ShadowCatcher has commissioned writer-filmmaker Susan Winter to write a play inspired by the life and times of Adelaide Herculine Barbin, a 19th century intersex whose memoir was published to fascination and acclaim by Michael Foucault in the 1970s. SCE's support of HERCULINE represents the company's ongoing interest in stories that reflect multiculturalism, inclusion, and the timeless importance of human compassion.
Will Arbery has been commissioned by ShadowCatcher to write SINGING TO MYSELF, a play set in a small town in East Texas, where a woman with Down syndrome enrolls in music lessons with a prickly outsider artist. A story about unlikely friendship and unexpected creativity in the wake of loss, SINGING TO MYSELF reflects SCE's commitment to support gifted emerging writers and champion inclusivity and diverse representation on the American stage.
The Choreographed Cacophony of FERRYMAN: The New York Times profiles the controlled chaos of backstage life with THE FERRYMAN's cast of 21 - plus understudies, stage crew, and wranglers for the show's child actors, infants, and live animals. Click here to see how the company gets through eight performances a week on Broadway.
Our smashing new website for MOULIN ROUGE! THE MUSICAL on Broadway is live! Previews begin June 28, 2019 at the Al Hirschfeld Theatre. Click here for ticket info and make plans this summer to see the show the NY Times hailed as "smart, shameless, and extravagantly entertaining."
It's Official! AIN'T TOO PROUD - THE LIFE AND TIMES OF THE TEMPTATIONS starts previews at Broadway's Imperial Theater Feb 28, 2019 ahead of a March 21 opening. See the full casting announcement and check out the show's new poster art here.
LOCKDOWN at Rattlestick Playwrights Theater April 17 - May 19, 2019
Produced in association with ShadowCatcher Entertainment
Presented in Partnership with Drama Club, Fortune Society, NYC Together, PEN America, Project Liberation, and Rehabilitation Through the Arts.
LOCKDOWN takes an authentic, intimate and powerful look at the impact of long-term incarceration and the reality of what life inside prison is really like. Inspired by Cori Thomas's time with people serving life sentences at San Quentin Prison, LOCKDOWN explores the possibilities for transformation through human connection.
Following each performance of LOCKDOWN is a community conversation that creates an opportunity for audiences to discuss the play with guest speakers who have firsthand knowledge and expertise in criminal justice reform. This 25-minute moderated discussion will give the audience an opportunity to expand knowledge, deepen engagement and inspire action that can lead to vital policy changes.
TICKETS NOW ON SALE! For tickets and info about LOCKDOWN, click here.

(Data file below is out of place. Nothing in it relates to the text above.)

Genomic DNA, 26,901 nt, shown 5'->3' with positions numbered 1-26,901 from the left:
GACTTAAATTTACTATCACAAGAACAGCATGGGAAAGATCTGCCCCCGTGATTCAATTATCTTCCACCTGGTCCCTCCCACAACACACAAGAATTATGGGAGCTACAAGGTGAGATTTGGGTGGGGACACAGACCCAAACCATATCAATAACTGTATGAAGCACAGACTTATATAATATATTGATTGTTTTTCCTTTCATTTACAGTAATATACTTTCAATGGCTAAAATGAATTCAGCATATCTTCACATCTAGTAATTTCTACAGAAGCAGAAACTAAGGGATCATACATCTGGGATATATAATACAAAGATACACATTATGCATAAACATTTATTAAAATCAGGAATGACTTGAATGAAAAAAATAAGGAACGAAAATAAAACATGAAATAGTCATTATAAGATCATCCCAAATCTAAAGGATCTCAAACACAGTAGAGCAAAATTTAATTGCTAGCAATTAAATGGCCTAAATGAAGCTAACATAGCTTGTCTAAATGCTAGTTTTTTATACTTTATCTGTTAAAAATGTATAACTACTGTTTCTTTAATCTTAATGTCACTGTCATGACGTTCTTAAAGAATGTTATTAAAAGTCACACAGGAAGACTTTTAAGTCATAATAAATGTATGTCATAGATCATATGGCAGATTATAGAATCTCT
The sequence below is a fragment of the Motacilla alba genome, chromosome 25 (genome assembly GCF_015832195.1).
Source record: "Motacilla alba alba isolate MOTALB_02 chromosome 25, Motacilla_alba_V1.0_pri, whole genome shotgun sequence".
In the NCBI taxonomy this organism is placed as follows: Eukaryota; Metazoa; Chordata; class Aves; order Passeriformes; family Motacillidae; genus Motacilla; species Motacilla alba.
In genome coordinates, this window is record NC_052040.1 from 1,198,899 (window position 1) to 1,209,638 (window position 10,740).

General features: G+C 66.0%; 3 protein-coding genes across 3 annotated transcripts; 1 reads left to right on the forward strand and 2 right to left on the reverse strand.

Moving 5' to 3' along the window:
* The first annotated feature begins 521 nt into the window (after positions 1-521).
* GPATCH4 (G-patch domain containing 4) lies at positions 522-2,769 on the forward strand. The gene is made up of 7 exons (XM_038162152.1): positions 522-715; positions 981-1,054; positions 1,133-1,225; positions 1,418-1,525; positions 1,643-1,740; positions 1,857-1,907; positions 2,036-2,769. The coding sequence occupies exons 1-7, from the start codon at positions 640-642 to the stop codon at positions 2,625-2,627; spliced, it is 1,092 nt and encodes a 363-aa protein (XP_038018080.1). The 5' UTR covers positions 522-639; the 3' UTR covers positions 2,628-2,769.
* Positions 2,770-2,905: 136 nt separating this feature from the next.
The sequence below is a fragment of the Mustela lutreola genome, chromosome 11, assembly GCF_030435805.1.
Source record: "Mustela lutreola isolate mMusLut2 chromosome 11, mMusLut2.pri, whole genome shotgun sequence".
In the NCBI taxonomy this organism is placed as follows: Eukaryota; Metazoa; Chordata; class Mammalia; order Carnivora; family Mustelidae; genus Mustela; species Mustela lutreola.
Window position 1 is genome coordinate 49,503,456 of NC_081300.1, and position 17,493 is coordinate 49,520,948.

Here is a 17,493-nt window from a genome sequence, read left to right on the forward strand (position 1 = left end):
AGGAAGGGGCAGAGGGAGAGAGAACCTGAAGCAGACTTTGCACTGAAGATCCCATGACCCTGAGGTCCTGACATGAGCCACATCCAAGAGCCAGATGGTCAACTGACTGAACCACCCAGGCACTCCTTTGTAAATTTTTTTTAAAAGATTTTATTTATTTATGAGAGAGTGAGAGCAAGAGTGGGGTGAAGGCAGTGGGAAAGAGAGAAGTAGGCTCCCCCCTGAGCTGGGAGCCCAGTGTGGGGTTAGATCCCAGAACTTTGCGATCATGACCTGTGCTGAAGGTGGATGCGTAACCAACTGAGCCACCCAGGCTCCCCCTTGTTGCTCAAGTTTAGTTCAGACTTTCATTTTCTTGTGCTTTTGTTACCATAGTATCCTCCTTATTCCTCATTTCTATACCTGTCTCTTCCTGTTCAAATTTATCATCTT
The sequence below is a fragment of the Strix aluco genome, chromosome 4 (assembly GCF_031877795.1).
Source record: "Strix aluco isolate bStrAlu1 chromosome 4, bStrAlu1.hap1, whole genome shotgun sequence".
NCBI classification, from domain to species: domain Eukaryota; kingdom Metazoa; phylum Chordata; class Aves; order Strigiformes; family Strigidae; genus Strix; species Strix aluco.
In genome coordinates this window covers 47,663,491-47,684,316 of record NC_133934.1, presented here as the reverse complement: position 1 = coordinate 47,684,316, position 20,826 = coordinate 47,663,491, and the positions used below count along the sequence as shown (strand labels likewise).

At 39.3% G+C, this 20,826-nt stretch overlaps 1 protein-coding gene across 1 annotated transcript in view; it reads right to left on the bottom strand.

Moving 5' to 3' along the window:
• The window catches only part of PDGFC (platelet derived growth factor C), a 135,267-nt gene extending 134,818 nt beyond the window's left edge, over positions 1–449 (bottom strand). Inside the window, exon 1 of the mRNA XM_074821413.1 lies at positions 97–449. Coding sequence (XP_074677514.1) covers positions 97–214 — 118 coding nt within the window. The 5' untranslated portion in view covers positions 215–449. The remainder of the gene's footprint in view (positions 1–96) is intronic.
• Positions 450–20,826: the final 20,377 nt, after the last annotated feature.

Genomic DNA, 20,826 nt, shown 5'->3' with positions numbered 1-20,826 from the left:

ShadowCatcher's identification of singularly gifted writers and and commissioning of stories that reflect our mission and values are at the heart of our new play development activities. Read more about our commissioning work here and here, and click the links below to learn more about SCE's amazing group of commissioned writers.
SCE's commissioned writers, Susan Winter, Will Arbery, Tony Meneses, Jessica Dickey, and Rogelio Martinez discuss the plays they're working on - their inspiration, their vision, and their process. Click here for the interviews.
ShadowCatcher's first feature film, SMOKE SIGNALS, recently had the distinction of being inducted into the National Film Registry of the Library of Congress in recognition of its cultural, historic and aesthetic importance to the nation’s film heritage. Here's what the Library of Congress stated about SMOKE SIGNALS in its release:
SMOKE SIGNALS (1998)
Native American directors are a rarity in Hollywood. After the early silent film pioneers James Young Deer and Edwin Carewe, the portrayal of Native Americans in cinema turned dark and stereotypical. These social trends started changing with motion pictures like the groundbreaking SMOKE SIGNALS, generally considered to be the first feature film written, directed and produced by Native Americans. Director Chris Eyre uses the relaxed road-movie concept to create a funny and unpretentious look at Native Americans in the nation’s cinema and culture. The mostly Native American cast features Adam Beach and Evan Adams as the two road warriors who find themselves on a hilarious adventure. Beneath the highly entertaining façade, the film acquainted non-Native American audiences with real insights into the indigenous Americans’ culture. Sherman Alexie penned the witty, droll script based his book “The Lone Ranger and Tonto Fistfight in Heaven.” This Miramax release was a big hit on the independent film circuit and won numerous awards, including a Sundance award.